Progress Kemp LoadMaster: Load Balancing 101

The Free Edition of Progress Kemp LoadMaster is a member of the award-winning LoadMaster family. It runs the same code base as its commercial siblings and can be used freely, even in production environments where the throughput requirements do not exceed 20 Mbps and the services do not directly generate revenue. This makes it a perfect choice for low-traffic websites and applications, DevSecOps testing environments, technical training or any other non-commercial deployment needs that you may have.

In this blog, we’ll provide a high-level description of what load balancing is and how it works. Then we’ll highlight the restrictions placed on Free LoadMaster to differentiate it from the commercially licensed editions.

What Is Load Balancing?

At a high level, load balancing is the process of distributing incoming client requests to a pool of application servers. This is done via intelligent algorithms and network traffic monitoring to ensure that client requests get evenly distributed across all servers in the pool. Load balancers also constantly monitor the health and status of each server in the pool to prevent requests from being sent to servers that are too busy or offline. By doing so, the load balancing process helps maximize application availability and minimize downtime.

A grocery store checkout analogy helps explain what load balancers do at a network traffic level. When the number of shoppers in a store is low, having a few checkouts open suffices. However, as the evening rush hour arrives and more people start shopping, the number of people who want to check out increases. If only a few checkouts are operating, long queues build up. Opening additional checkouts adds capacity and allows for an efficient flow of people through the store.

In the same way, a load balancer spreads out client requests over the available servers. Load balancers can automatically add additional virtual machines or new cloud instances to handle any increased demand if required. And take them offline again when demand reduces.

We can extend the checkout analogy to highlight how load balancing deals with a server issue. If someone drops a bottle of tomato juice at a checkout, then that single checkout will need to be closed. People queuing there will be routed to other available checkouts until the cleaning gets completed and the closed checkout reopens. Similarly, if a server or service is unavailable, the load balancers will redirect client traffic to other available servers.

Modern load balancers, including all LoadMaster instances, can also inspect network traffic and route it to servers based on the data type. For example, network video streaming requests can get routed to servers optimized to stream video files.

How Do Load Balancers Work?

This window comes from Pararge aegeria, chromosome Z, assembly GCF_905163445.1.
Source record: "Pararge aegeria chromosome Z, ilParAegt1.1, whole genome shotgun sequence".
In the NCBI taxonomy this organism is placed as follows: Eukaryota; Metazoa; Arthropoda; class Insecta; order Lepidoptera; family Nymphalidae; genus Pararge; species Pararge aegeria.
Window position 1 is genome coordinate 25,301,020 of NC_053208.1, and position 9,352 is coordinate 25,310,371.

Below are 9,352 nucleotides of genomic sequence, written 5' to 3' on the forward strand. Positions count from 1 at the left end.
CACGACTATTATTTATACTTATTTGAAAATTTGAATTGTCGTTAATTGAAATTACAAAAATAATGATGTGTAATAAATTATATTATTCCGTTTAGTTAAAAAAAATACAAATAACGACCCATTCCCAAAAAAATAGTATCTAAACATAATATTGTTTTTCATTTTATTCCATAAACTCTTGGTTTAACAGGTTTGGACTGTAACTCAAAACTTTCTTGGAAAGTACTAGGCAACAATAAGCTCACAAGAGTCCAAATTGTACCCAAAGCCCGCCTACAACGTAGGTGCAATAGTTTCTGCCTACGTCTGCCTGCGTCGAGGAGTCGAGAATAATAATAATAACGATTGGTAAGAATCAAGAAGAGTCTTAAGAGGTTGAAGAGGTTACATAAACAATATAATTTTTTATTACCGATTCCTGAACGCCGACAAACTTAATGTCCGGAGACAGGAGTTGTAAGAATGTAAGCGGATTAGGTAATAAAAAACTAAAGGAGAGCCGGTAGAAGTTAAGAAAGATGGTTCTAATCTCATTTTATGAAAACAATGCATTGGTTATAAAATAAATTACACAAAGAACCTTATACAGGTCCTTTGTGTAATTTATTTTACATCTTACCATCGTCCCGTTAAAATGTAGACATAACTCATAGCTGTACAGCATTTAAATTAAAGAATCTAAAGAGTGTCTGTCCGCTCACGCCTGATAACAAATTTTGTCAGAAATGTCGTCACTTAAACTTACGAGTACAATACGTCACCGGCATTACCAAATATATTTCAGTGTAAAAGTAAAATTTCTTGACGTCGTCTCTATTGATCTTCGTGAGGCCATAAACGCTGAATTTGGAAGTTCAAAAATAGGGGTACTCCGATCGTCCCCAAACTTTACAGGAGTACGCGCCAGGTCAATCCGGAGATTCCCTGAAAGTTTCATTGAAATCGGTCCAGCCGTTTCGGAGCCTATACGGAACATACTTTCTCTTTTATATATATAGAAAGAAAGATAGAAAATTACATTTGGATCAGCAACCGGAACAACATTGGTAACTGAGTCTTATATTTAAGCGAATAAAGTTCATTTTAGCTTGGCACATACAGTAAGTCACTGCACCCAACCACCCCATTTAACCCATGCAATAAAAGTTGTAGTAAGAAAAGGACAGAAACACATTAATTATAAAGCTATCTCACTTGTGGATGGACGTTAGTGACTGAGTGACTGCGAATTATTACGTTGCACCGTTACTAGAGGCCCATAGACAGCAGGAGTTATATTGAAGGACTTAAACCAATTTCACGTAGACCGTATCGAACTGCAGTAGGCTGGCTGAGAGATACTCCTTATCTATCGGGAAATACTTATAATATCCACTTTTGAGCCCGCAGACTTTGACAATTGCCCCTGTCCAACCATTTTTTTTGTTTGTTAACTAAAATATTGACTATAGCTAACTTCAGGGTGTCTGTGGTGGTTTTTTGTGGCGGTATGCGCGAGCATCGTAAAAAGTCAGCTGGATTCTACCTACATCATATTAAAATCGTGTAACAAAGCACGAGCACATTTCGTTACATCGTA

A load balancer is responsible for distributing requests for applications or services among multiple servers. There are various techniques and algorithms that load balancers use for this purpose, depending on the type of service or application. Below is a list of the methods that all LoadMaster instances can use to load balance access requests to a server pool:

DNS Round Robin - A simple method used for load balancing servers or providing fault tolerance. This method involves configuring multiple servers with the same services and unique IP addresses but using the same internet domain name. A DNS server maintains a list of all the unique IP addresses associated with the internet domain name. When the load balancer receives a request for the internet domain name, it uses the IP addresses in a random or rotating sequential manner. For instance, the first request gets the IP address of server 1, the second request receives the IP address of server 2 and so on. This ensures an even distribution of workload across multiple servers, improving the overall performance of the system.

Weighted Round Robin - Improves upon the DNS Round Robin method described above. The network administrator assigns each server in the pool a static numerical weight. The administrator assigns the most efficient and powerful server a weight of 100, while a server with half as much processing capacity could be assigned a weight of 50. Similarly, each server in the pool is assigned a weight based on its processing capacity. The server with a weight of 100 receives twice as many requests as the server with a weight of 50 and four times as many requests as a server with a weight of 25. This method ensures that the most efficient and powerful server in the pool receives a higher share of requests compared to less efficient servers.

Least Connection - The Least Connection method differs from DNS Round Robin or Weighted Round Robin in that it considers the current server load when distributing requests. Instead of simply rotating requests among servers, it sends the current request to the server that is currently servicing the least number of active connections.

Weighted Least Connection - This method assigns a numerical value to each server, similar to the Weighted Round Robin method. The load balancer management software uses these numerical values to distribute sessions to servers. If two servers have the same number of active connections, the server with the higher weighting will be given the new request. However, if the servers with the least number of connections all have the same weighting, then the weighting value isn’t used to determine where to route the incoming request.